Last night, I was watching a show on the International History Channel about the Cuban Missile Crisis in 1962. It is likely that the world has never been closer to nuclear war than at that point in history.
One of the things I found particularly interesting were the commercials the government continually broadcast about what to do in the event of a nuclear explosion. These played on the radio and the television and were geared toward many different audiences. Here are brief descriptions of some of the ads shown last night:
The first is geared toward children, with a cartoon turtle walking on his hind legs past a tree. A monkey is dangling from the tree with a stick of dynamite hanging from a stick. The turtle is singing a cute little jingle about how he knows what to do--take cover and hide--if there's a nuclear explosion. The dynamite explodes, the turtle disappears into his shell, and the tree is now empty and blackened with broken branches.
The next commercial is geared toward families. A happy Leave it to Beaver-type family is having a picnic on a blanket. The father is cooking hot dogs on a fire (in a suit, no less!) Everyone is laughing and talking, when suddenly there's a flash of white and the family quickly dives under their little picnic blanket. The whole time there is a cheerful jingle about remembering to "duck and cover."
The third commercial is for older kids. It features a high-school-aged girl walking on the street when the air raid sirens go off. She is looking for signs pointing to the nearest fallout shelter and the commercial advises kids to "ask an older adult" for help.
My boyfriend's mother remembers the frequent drills they had in school about "ducking and covering" in the event of nuclear war, and ordinary families spent thousands of dollars building heavily promoted fallout shelters.
And who were the enemies advertised as the ones likely to cause this destruction? The communists, of course.
Although decades have passed and the Cold War has ended (or had ended), many recall McCarthyism and the fearful propaganda of that era. I suspect that, in some fashion, the fear borne then persists today and certainly the hostility toward communism remains.
How often do you hear Freeper types attack their opponents with "COMMIE!"
But they are not really talking about communism; few then understood communism, and it is likely that even fewer now understand what communism really is. In fact, today people often confuse it with socialism.
What they really mean when they scream "Commie" is "I am afraid!"
With communism less of a threat these days and generations who did not grow up steeped in that fear-generating propaganda, Republicans, the Bush administration, and the McCain campaign had to find a new word, and the one they settled on was "terrorist." All their enemies--even political ones--are now "terrorists."
Nowhere was it more clear what they were trying to do than the Republican National Convention, when they used the footage of the planes hitting the World Trade Center and people jumping out the windows as a backdrop to launch John McCain's campaign.
That is why the rhetoric they continue to push against Obama with terms like "domestic terrorist" (McCain used it again this weekend) remains so dangerous. The loathing, anger, and fear that word gins up is not unlike the reaction people had to "Communist!" in the 50s and 60s (and some people still cling to) after being programmed to feel that way.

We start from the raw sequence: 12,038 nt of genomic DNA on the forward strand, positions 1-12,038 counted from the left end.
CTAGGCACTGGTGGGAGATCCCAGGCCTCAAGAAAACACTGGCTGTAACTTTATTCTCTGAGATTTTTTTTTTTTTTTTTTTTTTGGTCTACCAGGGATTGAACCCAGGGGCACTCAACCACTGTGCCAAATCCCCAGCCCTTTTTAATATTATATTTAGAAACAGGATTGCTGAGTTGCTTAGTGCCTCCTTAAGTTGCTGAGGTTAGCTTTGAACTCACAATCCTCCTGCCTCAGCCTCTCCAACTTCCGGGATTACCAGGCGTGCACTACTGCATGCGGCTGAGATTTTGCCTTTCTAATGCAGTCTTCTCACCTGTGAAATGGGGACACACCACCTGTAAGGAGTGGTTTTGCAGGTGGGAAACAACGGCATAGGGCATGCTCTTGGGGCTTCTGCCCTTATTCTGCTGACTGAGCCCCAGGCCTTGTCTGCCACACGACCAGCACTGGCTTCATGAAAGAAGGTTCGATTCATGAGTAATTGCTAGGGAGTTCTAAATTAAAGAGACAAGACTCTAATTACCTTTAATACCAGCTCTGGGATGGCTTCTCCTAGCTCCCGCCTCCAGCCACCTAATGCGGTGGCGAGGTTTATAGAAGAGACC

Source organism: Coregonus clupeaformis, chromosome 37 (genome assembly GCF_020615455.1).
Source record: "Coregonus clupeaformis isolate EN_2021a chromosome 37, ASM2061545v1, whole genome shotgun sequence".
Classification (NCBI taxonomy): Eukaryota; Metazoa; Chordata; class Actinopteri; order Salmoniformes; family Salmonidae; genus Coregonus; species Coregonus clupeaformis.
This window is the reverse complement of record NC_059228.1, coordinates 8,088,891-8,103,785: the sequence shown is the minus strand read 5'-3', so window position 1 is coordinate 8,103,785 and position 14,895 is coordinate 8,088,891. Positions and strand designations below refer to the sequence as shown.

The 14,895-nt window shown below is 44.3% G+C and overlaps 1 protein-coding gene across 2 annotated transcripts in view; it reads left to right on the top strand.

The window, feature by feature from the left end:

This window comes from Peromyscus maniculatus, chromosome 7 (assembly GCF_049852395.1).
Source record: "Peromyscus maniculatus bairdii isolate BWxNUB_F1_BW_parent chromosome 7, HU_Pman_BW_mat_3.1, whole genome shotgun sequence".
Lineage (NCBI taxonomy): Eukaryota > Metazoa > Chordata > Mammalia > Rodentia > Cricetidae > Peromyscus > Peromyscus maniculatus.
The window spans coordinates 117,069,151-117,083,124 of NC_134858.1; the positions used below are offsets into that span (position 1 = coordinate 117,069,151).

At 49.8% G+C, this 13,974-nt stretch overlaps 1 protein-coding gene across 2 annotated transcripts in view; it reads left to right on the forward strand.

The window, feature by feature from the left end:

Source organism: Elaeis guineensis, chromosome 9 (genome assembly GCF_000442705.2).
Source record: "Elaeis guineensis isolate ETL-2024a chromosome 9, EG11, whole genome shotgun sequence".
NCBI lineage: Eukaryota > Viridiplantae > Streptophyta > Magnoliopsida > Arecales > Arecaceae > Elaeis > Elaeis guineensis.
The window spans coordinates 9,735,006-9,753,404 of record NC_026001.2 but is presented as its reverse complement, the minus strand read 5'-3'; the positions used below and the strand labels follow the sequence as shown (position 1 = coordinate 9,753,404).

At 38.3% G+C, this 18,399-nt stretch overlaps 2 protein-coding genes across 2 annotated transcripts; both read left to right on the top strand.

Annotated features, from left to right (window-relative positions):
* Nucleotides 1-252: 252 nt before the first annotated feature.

If these people really understood communism and socialism, they would not be spitting the words out like a curse. They are simply political philosophies worth discussing but not the equivalent of satanism, which is how these people treat them. Atrocious things have been done in the name of communism, but atrocious things have also been done in the name of democracy (in our country's history), and yet Americans have not turned against its ideals.
Terrorism is obviously a different beast, but it, too, deserves to be examined and discussed. Frankly, I even get disappointed when I hear Barack Obama say that the central front in the war on terrorism is Afghanistan.
For once, I would like to hear our political leaders acknowledge the truth: There is no geographical place that serves as the central front in the war on terrorism. It is an ideology borne of many different experiences, and it cannot be defeated with bombs and guns, just as communism was not defeated with nuclear weapons.
The only way to defuse these terms so that they lose the power to instill uncontrollable fear in people and provoke such virulent responses just by uttering the word alone is to understand them.
Unfortunately, I don't see that happening in my future, because--as was the case with communism during McCarthyism--trying to understand the roots of terrorism is equated with sympathizing with terrorism. And nobody wants to be depicted as a terrorist sympathizer.
This attitude is one reason Obama has been attacked--even by some on our side--for wanting to sit down with "terrorist" leaders and open dialogue. Obama's approach is the only one that ever has any chance of producing positive results, as Reagan realized when he engaged in dialogue with Mikhail Gorbachev. Sadly, too many Americans feel as Trent Lott expressed: bomb them all and let God sort them out in the end.